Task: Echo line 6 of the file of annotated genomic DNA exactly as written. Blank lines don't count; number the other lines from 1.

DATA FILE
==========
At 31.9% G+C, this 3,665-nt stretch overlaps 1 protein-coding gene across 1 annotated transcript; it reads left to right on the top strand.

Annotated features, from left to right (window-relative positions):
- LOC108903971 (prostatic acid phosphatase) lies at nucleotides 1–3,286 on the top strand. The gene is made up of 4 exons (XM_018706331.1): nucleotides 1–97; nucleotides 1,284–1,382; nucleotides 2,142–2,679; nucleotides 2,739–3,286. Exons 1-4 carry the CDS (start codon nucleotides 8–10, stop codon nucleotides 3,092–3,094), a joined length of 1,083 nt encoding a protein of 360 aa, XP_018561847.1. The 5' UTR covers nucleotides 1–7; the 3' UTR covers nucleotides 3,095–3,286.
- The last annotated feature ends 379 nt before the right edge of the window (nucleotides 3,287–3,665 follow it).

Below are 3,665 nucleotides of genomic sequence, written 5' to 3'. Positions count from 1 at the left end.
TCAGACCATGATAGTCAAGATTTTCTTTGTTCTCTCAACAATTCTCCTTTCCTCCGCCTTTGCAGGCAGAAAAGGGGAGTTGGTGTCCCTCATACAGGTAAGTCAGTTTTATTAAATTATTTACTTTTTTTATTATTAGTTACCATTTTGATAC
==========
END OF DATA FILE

TCAGACCATGATAGTCAAGATTTTCTTTGTTCTCTCAACAATTCTCCTTTCCTCCGCCTTTGCAGGCAGAAAAGGGGAGTTGGTGTCCCTCATACAGGTAAGTCAGTTTTATTAAATTATTTACTTTTTTTATTATTAGTTACCATTTTGATAC